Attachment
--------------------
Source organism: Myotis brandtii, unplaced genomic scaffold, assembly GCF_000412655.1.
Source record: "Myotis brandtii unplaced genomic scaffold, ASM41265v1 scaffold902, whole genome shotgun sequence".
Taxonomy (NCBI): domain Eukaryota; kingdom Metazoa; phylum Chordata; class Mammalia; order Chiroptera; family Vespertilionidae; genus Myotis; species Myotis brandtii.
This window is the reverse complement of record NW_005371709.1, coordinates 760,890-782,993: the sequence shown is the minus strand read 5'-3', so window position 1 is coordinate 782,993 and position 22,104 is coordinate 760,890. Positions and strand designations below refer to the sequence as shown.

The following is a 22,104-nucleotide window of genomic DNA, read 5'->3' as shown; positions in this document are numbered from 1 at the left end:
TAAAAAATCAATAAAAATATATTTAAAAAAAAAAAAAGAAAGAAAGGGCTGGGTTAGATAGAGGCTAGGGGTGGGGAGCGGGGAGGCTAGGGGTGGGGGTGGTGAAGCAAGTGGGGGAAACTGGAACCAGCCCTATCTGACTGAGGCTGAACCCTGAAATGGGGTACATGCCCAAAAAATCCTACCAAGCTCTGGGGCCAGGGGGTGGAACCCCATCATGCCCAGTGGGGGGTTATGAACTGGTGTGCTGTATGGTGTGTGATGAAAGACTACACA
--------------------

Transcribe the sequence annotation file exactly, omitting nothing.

Source organism: Myotis brandtii, unplaced genomic scaffold, assembly GCF_000412655.1.
Source record: "Myotis brandtii unplaced genomic scaffold, ASM41265v1 scaffold902, whole genome shotgun sequence".
Taxonomy (NCBI): domain Eukaryota; kingdom Metazoa; phylum Chordata; class Mammalia; order Chiroptera; family Vespertilionidae; genus Myotis; species Myotis brandtii.
This window is the reverse complement of record NW_005371709.1, coordinates 760,890-782,993: the sequence shown is the minus strand read 5'-3', so window position 1 is coordinate 782,993 and position 22,104 is coordinate 760,890. Positions and strand designations below refer to the sequence as shown.

The following is a 22,104-nucleotide window of genomic DNA, read 5'->3' as shown; positions in this document are numbered from 1 at the left end:
TAAAAAATCAATAAAAATATATTTAAAAAAAAAAAAAGAAAGAAAGGGCTGGGTTAGATAGAGGCTAGGGGTGGGGAGCGGGGAGGCTAGGGGTGGGGGTGGTGAAGCAAGTGGGGGAAACTGGAACCAGCCCTATCTGACTGAGGCTGAACCCTGAAATGGGGTACATGCCCAAAAAATCCTACCAAGCTCTGGGGCCAGGGGGTGGAACCCCATCATGCCCAGTGGGGGGTTATGAACTGGTGTGCTGTATGGTGTGTGATGAAAGACTACACA